Gov't wants cases not tried after two years automatically dismissed
Jerome Reynolds, Staff Reporter - Radio
The Justice Ministry is moving to have a policy implemented whereby certain offences before the Resident Magistrate’s Court which are not tried within two years would be automatically dismissed.
Justice Minister, Senator Mark Golding made the disclosure in the Senate this afternoon.
Senator Golding said the move is a part of measures being pursued to help reduce the backlog of cases.
He noted that under the law, persons are guaranteed a right to trial within a reasonable time.
The justice minister said the current system is unsatisfactory as there are a number of cases before the courts for years which have not been tried.
According to Golding, discussions on the policy have already been held with stakeholders and a submission is now to be made to Cabinet.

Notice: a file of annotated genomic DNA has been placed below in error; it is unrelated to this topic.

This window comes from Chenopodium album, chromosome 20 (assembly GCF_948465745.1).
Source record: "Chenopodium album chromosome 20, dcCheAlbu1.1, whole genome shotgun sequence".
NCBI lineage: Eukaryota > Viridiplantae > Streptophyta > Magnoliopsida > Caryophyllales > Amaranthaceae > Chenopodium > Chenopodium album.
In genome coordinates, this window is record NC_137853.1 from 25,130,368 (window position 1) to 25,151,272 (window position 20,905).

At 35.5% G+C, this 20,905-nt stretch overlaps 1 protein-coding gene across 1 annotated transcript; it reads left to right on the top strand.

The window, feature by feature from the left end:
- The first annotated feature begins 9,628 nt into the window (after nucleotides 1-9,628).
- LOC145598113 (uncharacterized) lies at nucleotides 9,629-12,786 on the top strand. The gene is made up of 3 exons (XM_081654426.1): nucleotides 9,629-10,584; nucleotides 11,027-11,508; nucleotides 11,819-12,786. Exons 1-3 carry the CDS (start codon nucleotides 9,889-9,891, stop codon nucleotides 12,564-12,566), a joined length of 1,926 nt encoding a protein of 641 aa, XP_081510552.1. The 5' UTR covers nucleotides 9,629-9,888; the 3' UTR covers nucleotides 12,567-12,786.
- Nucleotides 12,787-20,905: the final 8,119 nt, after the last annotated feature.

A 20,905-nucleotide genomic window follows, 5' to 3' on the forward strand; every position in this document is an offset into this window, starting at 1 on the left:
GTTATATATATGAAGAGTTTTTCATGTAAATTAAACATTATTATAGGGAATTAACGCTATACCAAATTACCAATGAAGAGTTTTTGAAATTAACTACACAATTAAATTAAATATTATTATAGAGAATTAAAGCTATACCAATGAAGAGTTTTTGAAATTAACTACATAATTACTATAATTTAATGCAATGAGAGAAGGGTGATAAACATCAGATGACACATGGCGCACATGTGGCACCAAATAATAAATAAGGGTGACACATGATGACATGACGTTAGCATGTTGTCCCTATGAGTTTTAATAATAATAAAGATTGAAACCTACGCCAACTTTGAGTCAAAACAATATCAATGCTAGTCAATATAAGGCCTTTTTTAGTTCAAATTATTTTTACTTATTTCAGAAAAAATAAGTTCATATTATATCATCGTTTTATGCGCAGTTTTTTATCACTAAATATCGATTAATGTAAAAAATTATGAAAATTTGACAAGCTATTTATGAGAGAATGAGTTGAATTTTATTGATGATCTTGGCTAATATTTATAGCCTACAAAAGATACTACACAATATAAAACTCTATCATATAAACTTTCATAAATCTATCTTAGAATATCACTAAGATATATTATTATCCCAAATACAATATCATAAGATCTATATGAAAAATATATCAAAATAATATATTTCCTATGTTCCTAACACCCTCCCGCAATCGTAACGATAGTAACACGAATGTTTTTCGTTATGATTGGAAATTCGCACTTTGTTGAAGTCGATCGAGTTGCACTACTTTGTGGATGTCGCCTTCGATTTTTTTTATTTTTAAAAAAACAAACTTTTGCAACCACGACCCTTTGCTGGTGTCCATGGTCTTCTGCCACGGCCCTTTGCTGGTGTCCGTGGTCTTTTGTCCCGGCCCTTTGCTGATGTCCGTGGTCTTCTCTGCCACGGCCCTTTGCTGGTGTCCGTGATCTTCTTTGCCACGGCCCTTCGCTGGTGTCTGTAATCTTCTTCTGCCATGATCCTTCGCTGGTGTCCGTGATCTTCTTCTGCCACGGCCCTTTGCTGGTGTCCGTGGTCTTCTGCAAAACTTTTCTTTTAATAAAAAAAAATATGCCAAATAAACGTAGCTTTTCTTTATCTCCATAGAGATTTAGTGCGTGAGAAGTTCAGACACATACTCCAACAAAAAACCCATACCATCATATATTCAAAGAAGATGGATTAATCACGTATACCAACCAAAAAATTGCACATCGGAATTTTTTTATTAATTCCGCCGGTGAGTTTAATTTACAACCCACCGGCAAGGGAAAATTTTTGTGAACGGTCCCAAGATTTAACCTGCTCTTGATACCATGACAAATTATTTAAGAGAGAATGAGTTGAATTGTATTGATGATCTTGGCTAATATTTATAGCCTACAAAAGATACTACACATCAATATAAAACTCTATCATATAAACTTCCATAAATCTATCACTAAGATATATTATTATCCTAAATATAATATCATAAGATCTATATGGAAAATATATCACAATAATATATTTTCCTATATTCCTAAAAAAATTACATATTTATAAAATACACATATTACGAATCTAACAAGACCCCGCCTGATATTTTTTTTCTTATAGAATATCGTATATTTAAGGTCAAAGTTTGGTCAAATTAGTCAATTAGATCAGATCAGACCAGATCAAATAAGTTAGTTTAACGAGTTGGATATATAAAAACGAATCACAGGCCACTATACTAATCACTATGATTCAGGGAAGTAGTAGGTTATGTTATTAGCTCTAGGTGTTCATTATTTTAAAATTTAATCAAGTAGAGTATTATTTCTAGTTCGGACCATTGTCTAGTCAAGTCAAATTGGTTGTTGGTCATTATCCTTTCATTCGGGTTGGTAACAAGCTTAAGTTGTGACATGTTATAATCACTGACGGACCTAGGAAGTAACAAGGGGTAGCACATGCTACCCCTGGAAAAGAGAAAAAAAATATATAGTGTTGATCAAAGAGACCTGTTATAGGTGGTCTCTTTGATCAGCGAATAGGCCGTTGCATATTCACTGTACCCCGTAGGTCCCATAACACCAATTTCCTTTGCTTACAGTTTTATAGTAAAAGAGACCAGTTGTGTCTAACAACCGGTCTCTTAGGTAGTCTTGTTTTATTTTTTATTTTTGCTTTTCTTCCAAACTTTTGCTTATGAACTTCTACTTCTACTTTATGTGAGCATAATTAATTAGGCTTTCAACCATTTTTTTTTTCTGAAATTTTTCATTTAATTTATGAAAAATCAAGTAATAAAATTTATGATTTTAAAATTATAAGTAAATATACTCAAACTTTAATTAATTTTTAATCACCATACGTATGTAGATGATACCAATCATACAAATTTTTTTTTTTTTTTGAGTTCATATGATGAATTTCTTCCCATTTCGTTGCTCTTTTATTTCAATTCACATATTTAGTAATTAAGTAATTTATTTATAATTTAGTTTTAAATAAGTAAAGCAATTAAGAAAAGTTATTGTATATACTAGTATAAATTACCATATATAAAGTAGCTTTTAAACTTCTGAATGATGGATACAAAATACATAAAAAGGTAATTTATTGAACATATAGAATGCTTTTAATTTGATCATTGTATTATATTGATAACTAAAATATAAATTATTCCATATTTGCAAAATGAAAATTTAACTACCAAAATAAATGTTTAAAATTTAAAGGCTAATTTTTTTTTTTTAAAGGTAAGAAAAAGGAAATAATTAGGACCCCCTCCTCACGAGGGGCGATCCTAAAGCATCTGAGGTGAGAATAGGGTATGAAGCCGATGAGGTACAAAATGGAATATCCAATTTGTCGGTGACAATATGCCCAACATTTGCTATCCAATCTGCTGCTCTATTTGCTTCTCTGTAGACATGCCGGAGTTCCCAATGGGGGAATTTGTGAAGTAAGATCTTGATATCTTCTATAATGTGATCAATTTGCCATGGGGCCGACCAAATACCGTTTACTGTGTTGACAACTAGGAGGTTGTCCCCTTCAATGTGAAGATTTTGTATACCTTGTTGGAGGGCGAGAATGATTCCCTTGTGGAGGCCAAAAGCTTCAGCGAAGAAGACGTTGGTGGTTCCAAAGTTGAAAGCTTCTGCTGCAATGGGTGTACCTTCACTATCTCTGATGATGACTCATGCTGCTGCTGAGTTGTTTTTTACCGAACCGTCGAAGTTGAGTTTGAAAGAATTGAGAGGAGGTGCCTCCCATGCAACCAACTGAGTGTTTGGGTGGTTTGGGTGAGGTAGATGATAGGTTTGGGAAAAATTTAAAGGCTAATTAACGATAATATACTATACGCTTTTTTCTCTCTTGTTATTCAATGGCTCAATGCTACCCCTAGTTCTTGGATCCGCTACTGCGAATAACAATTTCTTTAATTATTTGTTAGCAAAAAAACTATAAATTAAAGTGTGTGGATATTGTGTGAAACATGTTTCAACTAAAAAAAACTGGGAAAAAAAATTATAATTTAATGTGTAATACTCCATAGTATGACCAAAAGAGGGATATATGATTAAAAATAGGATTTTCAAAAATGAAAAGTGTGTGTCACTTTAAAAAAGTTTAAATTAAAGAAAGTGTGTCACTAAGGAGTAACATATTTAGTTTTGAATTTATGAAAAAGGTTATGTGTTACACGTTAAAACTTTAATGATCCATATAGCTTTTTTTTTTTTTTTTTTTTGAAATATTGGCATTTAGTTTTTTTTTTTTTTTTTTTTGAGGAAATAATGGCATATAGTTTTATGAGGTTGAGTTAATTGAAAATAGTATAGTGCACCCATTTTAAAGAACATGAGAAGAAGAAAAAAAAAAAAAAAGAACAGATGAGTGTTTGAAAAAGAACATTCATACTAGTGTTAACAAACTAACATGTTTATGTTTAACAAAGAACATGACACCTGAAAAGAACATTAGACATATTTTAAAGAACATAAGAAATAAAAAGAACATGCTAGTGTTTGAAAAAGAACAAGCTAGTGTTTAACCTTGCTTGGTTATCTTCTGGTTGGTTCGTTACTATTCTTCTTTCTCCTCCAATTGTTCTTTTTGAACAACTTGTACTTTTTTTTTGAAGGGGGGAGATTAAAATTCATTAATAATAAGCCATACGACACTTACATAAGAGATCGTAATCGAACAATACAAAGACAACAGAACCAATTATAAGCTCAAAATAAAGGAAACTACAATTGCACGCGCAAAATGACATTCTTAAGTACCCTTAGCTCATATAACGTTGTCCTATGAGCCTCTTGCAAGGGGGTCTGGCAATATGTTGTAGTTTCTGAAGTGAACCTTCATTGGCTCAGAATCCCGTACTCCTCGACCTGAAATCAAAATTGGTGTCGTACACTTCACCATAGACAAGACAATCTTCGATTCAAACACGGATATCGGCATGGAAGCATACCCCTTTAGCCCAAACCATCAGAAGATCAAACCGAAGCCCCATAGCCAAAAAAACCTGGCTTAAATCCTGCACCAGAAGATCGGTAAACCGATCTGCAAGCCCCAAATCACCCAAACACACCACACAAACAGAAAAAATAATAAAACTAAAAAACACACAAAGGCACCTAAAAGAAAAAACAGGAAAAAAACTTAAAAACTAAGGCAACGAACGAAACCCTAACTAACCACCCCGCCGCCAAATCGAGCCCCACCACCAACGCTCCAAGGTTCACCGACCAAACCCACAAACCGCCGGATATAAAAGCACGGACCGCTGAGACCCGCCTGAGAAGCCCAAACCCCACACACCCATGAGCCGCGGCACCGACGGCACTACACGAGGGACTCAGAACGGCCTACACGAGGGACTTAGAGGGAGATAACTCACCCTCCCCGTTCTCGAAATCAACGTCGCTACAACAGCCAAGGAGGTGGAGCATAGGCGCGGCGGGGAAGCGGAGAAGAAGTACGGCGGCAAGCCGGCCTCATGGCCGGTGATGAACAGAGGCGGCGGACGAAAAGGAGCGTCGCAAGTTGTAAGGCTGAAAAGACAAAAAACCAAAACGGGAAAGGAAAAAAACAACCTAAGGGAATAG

He said if the new measure works successfully in clearing the backlog in the Resident Magistrate's courts, then similar measures will be implemented in the higher courts.
Meanwhile, persons convicted of certain serious crimes such as non-capital murder, firearm-related offences and various sexual offences including rape, could benefit from new laws aimed at giving discounted sentences.
Senator Golding said the new Criminal Justice Administration and Judicature laws are to be tabled in parliament soon.
He said that if approved by parliament, they would empower judges to impose sentences which are lesser than those mandated by law.
Golding, who was responding to questions tabled by Opposition Senator, Robert Montague, said the statutory imposition of minimum mandatory sentences for firearm offences has resulted in a reluctance by individuals to plead guilty.
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